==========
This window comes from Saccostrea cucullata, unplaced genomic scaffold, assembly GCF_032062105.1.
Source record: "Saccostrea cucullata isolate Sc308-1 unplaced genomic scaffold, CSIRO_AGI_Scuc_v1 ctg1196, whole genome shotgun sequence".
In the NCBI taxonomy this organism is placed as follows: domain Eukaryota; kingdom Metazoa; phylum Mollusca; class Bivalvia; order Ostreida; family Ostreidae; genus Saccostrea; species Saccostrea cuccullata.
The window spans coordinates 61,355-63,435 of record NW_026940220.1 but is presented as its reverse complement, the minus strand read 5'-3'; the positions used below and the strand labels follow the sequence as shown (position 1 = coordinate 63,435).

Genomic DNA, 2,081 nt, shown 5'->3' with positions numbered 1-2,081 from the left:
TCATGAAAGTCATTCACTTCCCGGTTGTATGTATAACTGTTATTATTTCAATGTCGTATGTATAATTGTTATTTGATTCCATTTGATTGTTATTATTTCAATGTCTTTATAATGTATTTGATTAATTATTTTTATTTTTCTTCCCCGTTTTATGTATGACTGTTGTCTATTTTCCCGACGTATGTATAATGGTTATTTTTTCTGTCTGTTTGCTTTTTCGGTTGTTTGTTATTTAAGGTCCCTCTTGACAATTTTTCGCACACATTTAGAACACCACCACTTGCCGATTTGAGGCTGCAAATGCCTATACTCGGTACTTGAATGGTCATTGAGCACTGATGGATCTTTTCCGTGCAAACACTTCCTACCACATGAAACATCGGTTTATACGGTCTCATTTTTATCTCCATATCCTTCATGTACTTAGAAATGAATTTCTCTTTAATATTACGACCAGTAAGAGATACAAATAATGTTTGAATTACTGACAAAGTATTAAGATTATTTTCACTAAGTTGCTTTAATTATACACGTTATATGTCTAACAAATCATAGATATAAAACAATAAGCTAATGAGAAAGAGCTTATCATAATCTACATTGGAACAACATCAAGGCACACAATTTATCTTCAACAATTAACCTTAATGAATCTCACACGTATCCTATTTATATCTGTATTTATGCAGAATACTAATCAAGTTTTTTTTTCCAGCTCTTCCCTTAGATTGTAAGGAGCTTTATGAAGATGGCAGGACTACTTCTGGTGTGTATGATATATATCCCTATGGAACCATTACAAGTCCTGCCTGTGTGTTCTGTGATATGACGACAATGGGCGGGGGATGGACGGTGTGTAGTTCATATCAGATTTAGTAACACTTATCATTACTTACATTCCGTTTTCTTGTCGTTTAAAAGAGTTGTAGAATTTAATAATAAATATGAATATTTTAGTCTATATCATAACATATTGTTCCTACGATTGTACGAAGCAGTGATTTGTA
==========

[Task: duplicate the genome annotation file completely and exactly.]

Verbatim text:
This window comes from Saccostrea cucullata, unplaced genomic scaffold, assembly GCF_032062105.1.
Source record: "Saccostrea cucullata isolate Sc308-1 unplaced genomic scaffold, CSIRO_AGI_Scuc_v1 ctg1196, whole genome shotgun sequence".
In the NCBI taxonomy this organism is placed as follows: domain Eukaryota; kingdom Metazoa; phylum Mollusca; class Bivalvia; order Ostreida; family Ostreidae; genus Saccostrea; species Saccostrea cuccullata.
The window spans coordinates 61,355-63,435 of record NW_026940220.1 but is presented as its reverse complement, the minus strand read 5'-3'; the positions used below and the strand labels follow the sequence as shown (position 1 = coordinate 63,435).

Genomic DNA, 2,081 nt, shown 5'->3' with positions numbered 1-2,081 from the left:
TCATGAAAGTCATTCACTTCCCGGTTGTATGTATAACTGTTATTATTTCAATGTCGTATGTATAATTGTTATTTGATTCCATTTGATTGTTATTATTTCAATGTCTTTATAATGTATTTGATTAATTATTTTTATTTTTCTTCCCCGTTTTATGTATGACTGTTGTCTATTTTCCCGACGTATGTATAATGGTTATTTTTTCTGTCTGTTTGCTTTTTCGGTTGTTTGTTATTTAAGGTCCCTCTTGACAATTTTTCGCACACATTTAGAACACCACCACTTGCCGATTTGAGGCTGCAAATGCCTATACTCGGTACTTGAATGGTCATTGAGCACTGATGGATCTTTTCCGTGCAAACACTTCCTACCACATGAAACATCGGTTTATACGGTCTCATTTTTATCTCCATATCCTTCATGTACTTAGAAATGAATTTCTCTTTAATATTACGACCAGTAAGAGATACAAATAATGTTTGAATTACTGACAAAGTATTAAGATTATTTTCACTAAGTTGCTTTAATTATACACGTTATATGTCTAACAAATCATAGATATAAAACAATAAGCTAATGAGAAAGAGCTTATCATAATCTACATTGGAACAACATCAAGGCACACAATTTATCTTCAACAATTAACCTTAATGAATCTCACACGTATCCTATTTATATCTGTATTTATGCAGAATACTAATCAAGTTTTTTTTTCCAGCTCTTCCCTTAGATTGTAAGGAGCTTTATGAAGATGGCAGGACTACTTCTGGTGTGTATGATATATATCCCTATGGAACCATTACAAGTCCTGCCTGTGTGTTCTGTGATATGACGACAATGGGCGGGGGATGGACGGTGTGTAGTTCATATCAGATTTAGTAACACTTATCATTACTTACATTCCGTTTTCTTGTCGTTTAAAAGAGTTGTAGAATTTAATAATAAATATGAATATTTTAGTCTATATCATAACATATTGTTCCTACGATTGTACGAAGCAGTGATTTGTA